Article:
Last Updated on December 13, 2014 by Dani
This past week was all about temple hopping, as my temporary fellow globetrottergirl Becki and I left the tea country and traveled north to Sri Lanka’s cultural triangle. We had already spent a couple of days there as part of our pre- TBC Asia conference trip, climbing up the lone 660 feet (200 meters) tall rock of Sigiriya, on which the remnants of an ancient palace sit. This time, we would visit Polonnaruwa, the second royal capital of Sri Lanka, one thousand years old; and Anuradhapura, which was the first religious and cultural capital of the Sinhalese, which held this title for 1,300 years.
Founded in the 4th century BC, it is one of the oldest continuously inhabited places in the world. While most of the ancient stupas and structures are not inhabited anymore, they have been preserved over the centuries, and until today Anuradhapura remains an important sacred place for Buddhists. At present 5,000 monks are living in the monasteries around the city, and hundreds of Buddhists make a pilgrimage to Anuradhapura every day. With an area of over sixteen square miles ( 40 km²), it is one of the biggest archeological sites in the world.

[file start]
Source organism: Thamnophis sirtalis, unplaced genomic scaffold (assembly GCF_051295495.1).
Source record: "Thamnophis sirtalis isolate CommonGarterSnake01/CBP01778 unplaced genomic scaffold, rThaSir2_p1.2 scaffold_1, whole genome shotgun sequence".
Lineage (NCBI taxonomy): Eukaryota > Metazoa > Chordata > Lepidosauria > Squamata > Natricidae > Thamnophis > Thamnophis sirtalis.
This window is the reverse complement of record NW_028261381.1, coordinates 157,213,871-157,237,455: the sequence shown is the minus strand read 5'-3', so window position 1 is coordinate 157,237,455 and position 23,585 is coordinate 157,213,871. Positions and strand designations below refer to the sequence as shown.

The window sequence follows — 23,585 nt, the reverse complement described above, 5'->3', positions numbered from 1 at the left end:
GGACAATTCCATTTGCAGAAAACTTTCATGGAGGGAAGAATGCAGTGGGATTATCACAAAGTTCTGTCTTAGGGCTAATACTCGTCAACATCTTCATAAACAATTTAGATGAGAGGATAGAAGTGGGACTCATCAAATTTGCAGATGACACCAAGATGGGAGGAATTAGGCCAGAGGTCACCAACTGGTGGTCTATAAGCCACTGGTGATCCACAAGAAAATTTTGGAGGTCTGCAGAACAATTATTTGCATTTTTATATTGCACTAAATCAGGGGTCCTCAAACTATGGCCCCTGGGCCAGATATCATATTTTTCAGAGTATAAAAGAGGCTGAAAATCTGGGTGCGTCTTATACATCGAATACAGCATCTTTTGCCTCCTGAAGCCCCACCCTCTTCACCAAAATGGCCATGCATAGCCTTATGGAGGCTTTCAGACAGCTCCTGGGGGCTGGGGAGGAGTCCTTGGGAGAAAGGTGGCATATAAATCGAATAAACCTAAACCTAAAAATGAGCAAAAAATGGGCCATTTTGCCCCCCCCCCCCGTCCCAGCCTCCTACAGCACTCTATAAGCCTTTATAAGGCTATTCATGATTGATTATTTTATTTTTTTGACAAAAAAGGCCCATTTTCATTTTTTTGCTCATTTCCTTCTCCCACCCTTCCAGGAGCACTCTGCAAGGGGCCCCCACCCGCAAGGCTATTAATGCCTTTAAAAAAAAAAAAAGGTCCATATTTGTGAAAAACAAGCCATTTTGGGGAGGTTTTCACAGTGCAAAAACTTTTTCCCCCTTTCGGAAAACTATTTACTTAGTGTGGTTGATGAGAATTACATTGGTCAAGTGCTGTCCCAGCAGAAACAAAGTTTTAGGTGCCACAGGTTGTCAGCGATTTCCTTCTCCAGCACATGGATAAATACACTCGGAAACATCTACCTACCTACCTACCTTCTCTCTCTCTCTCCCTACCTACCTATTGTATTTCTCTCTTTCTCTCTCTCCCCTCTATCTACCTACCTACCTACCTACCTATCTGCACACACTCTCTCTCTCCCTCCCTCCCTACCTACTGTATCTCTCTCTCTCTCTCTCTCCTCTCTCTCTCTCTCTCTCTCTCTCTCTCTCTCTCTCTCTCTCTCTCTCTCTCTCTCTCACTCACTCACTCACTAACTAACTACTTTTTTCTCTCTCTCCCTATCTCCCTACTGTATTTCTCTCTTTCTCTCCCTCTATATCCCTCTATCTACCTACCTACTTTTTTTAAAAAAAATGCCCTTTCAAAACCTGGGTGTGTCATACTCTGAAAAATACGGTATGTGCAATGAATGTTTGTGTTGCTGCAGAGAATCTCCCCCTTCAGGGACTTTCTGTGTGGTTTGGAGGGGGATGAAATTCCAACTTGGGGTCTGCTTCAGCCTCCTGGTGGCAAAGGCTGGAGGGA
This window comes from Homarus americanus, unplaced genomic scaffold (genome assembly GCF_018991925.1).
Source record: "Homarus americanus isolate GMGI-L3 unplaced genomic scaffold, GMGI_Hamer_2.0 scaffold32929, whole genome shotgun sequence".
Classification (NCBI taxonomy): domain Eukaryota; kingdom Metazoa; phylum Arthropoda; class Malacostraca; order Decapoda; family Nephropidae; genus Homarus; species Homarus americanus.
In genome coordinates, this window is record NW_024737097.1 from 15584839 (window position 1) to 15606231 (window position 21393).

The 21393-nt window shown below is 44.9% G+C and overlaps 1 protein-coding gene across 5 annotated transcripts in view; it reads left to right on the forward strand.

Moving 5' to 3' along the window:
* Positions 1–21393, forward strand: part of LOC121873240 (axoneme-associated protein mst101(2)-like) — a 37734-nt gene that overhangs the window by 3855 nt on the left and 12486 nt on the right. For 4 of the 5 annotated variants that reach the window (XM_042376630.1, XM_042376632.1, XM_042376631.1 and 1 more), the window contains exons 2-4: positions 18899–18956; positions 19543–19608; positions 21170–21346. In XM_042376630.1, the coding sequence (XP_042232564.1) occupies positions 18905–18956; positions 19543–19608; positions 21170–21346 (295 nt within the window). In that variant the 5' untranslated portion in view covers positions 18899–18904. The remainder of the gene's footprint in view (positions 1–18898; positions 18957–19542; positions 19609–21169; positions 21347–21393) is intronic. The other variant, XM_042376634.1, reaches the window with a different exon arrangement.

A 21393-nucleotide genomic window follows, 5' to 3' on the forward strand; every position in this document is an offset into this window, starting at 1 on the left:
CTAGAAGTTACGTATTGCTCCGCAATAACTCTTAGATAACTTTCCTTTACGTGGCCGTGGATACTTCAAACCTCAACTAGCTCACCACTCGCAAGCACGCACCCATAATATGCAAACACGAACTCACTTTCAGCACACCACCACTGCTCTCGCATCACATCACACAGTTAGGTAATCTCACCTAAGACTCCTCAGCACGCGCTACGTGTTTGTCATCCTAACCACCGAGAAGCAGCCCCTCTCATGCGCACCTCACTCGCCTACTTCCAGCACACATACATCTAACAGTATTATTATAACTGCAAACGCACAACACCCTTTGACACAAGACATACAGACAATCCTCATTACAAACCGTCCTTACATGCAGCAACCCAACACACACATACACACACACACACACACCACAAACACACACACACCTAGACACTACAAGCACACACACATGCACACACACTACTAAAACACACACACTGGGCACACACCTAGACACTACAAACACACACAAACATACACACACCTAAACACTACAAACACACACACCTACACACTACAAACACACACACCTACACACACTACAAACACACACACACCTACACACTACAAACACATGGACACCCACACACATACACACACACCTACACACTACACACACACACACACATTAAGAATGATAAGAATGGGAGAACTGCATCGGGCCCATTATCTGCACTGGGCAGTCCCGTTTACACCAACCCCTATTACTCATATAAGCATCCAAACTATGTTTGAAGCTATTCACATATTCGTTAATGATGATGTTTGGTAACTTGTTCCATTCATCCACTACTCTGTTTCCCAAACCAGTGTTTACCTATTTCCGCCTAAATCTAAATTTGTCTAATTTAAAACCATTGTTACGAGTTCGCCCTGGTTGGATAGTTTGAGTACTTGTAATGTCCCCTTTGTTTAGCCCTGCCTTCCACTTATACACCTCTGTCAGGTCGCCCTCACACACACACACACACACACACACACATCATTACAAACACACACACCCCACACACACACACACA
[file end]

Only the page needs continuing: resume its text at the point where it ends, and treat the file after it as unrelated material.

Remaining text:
The sheer size of the city makes it almost impossible to explore it in one day, but we were lucky enough to find a tuktuk driver who knew his way around the most majestic and remarkable sights. Jetavanaramaya, pictured, was one of the most impressive structures, and is not only one of the tallest stupas in Sri Lanka but in the entire world! In fact, the stupa is the 3rd largest structure in the ancient world – only the Great Pyramids of Giza are larger. 93.3 million baked bricks were used to build the 400 feet (120 meters) high stupa, making it the largest brick building that was ever built. The engineering behind this construction is a miracle to me, especially when you take into consideration that it was erected between 276 and 303 BC!
We spent all day marveling at bright white stupas, ancient bathing pools, a mystic temple built into a rock and the Jaya Sri Maha Bodhi Tree, or the Tree Of Life, which is the centerpiece around which Anuradhapura was built. It felt like we had planned our time in the cultural triangle the right way – starting with the small Sigiriya, followed by the more impressive (at least to me) Polonnaruwa, and culminating in the awe-inspiring Anuradhapura. All three sites were declared UNESCO World Heritage, a well-deserved honor.